Read the four texts. Which text gives you the answer to each question? Choose the correct text (A-D) for each question.
A. One of the true fashion innovations of the sixteenth century was the introduction of the handkerchief as a fashion accessory. Handkerchiefs themselves were not new; people had been carrying a small cloth for blowing their nose for years. These soiled items, however, were kept tucked away out of sight, causing uncertainty as to when the first handkerchief was actually invented. In the sixteenth century, however, the handkerchief came out of the pocket and into public scrutiny. The same women who dressed in exquisite silk gowns with delicate lace ruffs, or collars, and cuffs had their tailors add lace or a scalloped edge to a fine linen cloth and elevated the handkerchief to the status of fashion accessory. A fine lacy handkerchief, or hanky, was not tucked away in a pocket but held in the hand or draped coyly across the arm. It might be matched with a fan or another accessory. Source: https://www.encyclopedia.com/sports-and-everyday-life/fashion-and-clothing/clothing-jewelry-and-personal-adornment/handkerchief
B. If you’re over 35, chances are you do carry a handkerchief. You may even think it’s crude not to. But if you’re under 35, you cringe at the idea. Sometime in the last two decades, there’s been a pronounced change in handkerchief protocol. »My mother used to say,» recalls a 48-year-old man we know, »that you weren’t well brought up unless you took a clean handkerchief every day. So every year, I buy another dozen – hand-rolled, Irish linen – and every day I shake open a clean one and put it in my pocket. But when my son sees that, he makes coarse comments about a snot rag. My daughter, echoing the Kleenex slogan, says ‘It’s disgusting to put a cold in your pocket.’ » Observe the generational transformation: To a mother, use of a handkerchief marks good manners. To a daughter, it’s an old-fashioned, unsanitary habit. What has changed? The obvious answer is technology. Until facial tissues were invented, the best one could do was to have a clean handkerchief for each day. With tissues, one could have a clean one for each use. Source: https://www.nytimes.com/1984/02/12/opinion/handkerchiefs-do-you-carry-a-handkerchief.html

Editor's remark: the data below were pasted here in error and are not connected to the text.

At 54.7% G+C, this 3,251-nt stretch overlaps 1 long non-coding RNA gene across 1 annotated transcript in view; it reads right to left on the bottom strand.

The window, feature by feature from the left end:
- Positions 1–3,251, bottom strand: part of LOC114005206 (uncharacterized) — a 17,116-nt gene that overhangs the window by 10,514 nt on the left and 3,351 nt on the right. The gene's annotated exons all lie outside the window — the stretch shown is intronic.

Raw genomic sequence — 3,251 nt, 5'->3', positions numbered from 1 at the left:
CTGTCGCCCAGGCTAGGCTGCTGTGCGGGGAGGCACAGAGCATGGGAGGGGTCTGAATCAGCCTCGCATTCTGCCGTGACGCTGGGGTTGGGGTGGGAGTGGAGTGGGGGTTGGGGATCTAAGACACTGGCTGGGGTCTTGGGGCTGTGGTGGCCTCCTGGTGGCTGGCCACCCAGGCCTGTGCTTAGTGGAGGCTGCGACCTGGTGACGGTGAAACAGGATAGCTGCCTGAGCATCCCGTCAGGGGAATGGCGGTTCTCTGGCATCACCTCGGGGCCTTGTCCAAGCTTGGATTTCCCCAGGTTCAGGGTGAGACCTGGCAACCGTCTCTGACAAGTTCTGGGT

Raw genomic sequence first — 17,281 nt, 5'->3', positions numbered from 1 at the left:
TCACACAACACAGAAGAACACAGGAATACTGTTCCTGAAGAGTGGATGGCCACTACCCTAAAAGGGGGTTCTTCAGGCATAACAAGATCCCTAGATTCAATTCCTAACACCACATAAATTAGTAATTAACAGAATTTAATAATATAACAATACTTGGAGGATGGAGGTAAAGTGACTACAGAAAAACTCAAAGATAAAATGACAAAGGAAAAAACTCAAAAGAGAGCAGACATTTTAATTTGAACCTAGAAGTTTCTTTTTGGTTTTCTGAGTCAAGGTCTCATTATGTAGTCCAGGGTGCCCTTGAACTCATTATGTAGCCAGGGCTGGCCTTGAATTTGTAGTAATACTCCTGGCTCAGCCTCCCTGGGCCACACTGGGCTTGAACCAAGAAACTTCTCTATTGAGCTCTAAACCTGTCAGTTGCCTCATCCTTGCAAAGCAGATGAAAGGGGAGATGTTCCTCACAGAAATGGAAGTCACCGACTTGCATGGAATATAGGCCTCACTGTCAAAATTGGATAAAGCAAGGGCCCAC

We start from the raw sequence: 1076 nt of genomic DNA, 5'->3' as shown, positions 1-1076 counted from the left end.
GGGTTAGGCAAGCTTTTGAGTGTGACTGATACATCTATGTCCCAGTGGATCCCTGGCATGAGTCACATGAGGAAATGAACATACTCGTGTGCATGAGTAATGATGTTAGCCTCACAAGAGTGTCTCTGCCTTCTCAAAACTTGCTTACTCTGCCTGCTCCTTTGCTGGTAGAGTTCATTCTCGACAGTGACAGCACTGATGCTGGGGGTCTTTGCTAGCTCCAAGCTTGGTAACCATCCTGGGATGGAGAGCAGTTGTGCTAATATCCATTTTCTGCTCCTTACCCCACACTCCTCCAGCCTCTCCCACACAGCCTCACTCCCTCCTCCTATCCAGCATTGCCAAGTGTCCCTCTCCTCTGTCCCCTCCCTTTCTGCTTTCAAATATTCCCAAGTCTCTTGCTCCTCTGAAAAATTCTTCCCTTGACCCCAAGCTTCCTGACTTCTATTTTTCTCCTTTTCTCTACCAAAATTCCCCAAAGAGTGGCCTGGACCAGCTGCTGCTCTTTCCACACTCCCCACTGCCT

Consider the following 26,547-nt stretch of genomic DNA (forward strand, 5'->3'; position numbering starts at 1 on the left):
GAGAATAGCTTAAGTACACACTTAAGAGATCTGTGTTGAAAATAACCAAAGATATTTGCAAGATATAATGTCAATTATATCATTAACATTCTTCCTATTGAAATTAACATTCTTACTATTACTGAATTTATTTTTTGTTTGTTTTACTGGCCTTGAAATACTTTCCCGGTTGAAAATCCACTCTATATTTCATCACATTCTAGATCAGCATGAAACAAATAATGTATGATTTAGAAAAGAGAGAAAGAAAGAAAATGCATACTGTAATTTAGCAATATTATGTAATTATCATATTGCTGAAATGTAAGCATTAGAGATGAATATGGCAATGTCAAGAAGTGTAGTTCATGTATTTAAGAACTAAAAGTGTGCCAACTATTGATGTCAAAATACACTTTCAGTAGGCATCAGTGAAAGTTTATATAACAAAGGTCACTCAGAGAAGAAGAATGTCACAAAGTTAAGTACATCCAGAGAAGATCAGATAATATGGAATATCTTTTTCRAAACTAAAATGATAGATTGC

C. Chinese villagers used to wear handkerchiefs over their heads to protect themselves from the sun. Venetian sailors introduced Middle Eastern handkerchiefs to Europe, which was very common. The popularity of handkerchiefs boomed in Europe after Othello gave a handkerchief brought from the East to his lover in Shakespeare’s famous namesake play. They became a fashion trend in France where they were called «couvrechief» (headgear). Stylish French ladies wore couvrechiefs even if there was no sunshine outside. Indeed, they already had parasols that they used on sunny days. They were then brought to Britain and first called a «kerchief» and when people started to carry them in their hands, they called them «handkerchiefs.» Following the death of King Henry VII of England, there were 12 shirts and five handkerchiefs left from his wardrobe. Source: https://www.dailysabah.com/feature/2016/02/19/handkerchiefs-the-secret-language-of-love
D. Household use of disposable facial tissue can add up – a Kimberly Clark LCA reports that affluent households in the Eastern U.S. purchase and use 5,600 sheets of facial tissue a year per household (Madsen, 2007). A previous LCA on reusable handkerchief versus disposable tissue use (Blackburn, 2009) found that handkerchiefs were environmentally superior, but the study only computed impacts for energy, water use, and waste, and also assumed a much longer lifespan of the handkerchief (520 washes) compared to previously published LCAs on textile products (50 washes) (Laursen et al., 2007; Collins & Aumonier, 2002). For this process LCA, the cradle‐to‐grave environmental impacts of disposable, virgin‐paper facial tissues and reusable cotton handkerchiefs were evaluated using a functional unit (nose blows/area) which assessed the variations in product usage over one year’s worth of respiratory illnesses and base, well‐periods. Use scenarios for an average American adult living in New England were constructed and modeled to better understand how impacts can vary based on intensity of use, frequency of use, and time length of use, taking into account published information on nose blowing frequency in colds and frequency of respiratory illnesses (Dick et al., 1987; Yale & Liu, 2004).
In which text does the writer:
Which text says the following:
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Include standpoints to support their thesis?
Illustrate a diversity of cultures?
Imply that handkerchiefs became a luxury garment?
The etymological origin of the term has varied through time.
Durability of handkerchiefs might have been overestimated.
Some people find the idea of reusing hankies sickening.
Various factors may determine a handkerchief’s duration.